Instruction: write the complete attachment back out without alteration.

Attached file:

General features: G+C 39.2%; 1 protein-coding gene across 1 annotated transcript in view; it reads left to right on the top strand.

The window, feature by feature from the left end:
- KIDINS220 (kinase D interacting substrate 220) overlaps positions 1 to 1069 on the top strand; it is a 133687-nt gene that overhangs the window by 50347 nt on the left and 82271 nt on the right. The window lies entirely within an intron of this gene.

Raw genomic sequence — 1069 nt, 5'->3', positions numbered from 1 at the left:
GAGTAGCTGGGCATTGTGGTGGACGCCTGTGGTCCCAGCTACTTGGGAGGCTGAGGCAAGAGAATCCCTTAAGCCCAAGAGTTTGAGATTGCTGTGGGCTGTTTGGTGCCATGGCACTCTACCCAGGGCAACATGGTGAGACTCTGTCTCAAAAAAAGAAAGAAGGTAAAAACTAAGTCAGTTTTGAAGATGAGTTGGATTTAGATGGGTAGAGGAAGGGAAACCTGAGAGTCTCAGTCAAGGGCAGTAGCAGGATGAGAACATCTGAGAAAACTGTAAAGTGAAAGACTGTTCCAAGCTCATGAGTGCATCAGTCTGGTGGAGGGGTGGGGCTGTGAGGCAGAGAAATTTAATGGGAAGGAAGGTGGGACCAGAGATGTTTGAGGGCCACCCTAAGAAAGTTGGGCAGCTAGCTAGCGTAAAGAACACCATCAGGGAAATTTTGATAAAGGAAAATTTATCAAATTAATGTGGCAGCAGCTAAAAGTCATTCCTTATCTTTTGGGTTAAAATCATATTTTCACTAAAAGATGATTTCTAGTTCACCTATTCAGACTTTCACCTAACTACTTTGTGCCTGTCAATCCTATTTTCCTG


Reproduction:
General features: G+C 39.2%; 1 protein-coding gene across 1 annotated transcript in view; it reads left to right on the top strand.

The window, feature by feature from the left end:
- KIDINS220 (kinase D interacting substrate 220) overlaps positions 1 to 1069 on the top strand; it is a 133687-nt gene that overhangs the window by 50347 nt on the left and 82271 nt on the right. The window lies entirely within an intron of this gene.

Raw genomic sequence — 1069 nt, 5'->3', positions numbered from 1 at the left:
GAGTAGCTGGGCATTGTGGTGGACGCCTGTGGTCCCAGCTACTTGGGAGGCTGAGGCAAGAGAATCCCTTAAGCCCAAGAGTTTGAGATTGCTGTGGGCTGTTTGGTGCCATGGCACTCTACCCAGGGCAACATGGTGAGACTCTGTCTCAAAAAAAGAAAGAAGGTAAAAACTAAGTCAGTTTTGAAGATGAGTTGGATTTAGATGGGTAGAGGAAGGGAAACCTGAGAGTCTCAGTCAAGGGCAGTAGCAGGATGAGAACATCTGAGAAAACTGTAAAGTGAAAGACTGTTCCAAGCTCATGAGTGCATCAGTCTGGTGGAGGGGTGGGGCTGTGAGGCAGAGAAATTTAATGGGAAGGAAGGTGGGACCAGAGATGTTTGAGGGCCACCCTAAGAAAGTTGGGCAGCTAGCTAGCGTAAAGAACACCATCAGGGAAATTTTGATAAAGGAAAATTTATCAAATTAATGTGGCAGCAGCTAAAAGTCATTCCTTATCTTTTGGGTTAAAATCATATTTTCACTAAAAGATGATTTCTAGTTCACCTATTCAGACTTTCACCTAACTACTTTGTGCCTGTCAATCCTATTTTCCTG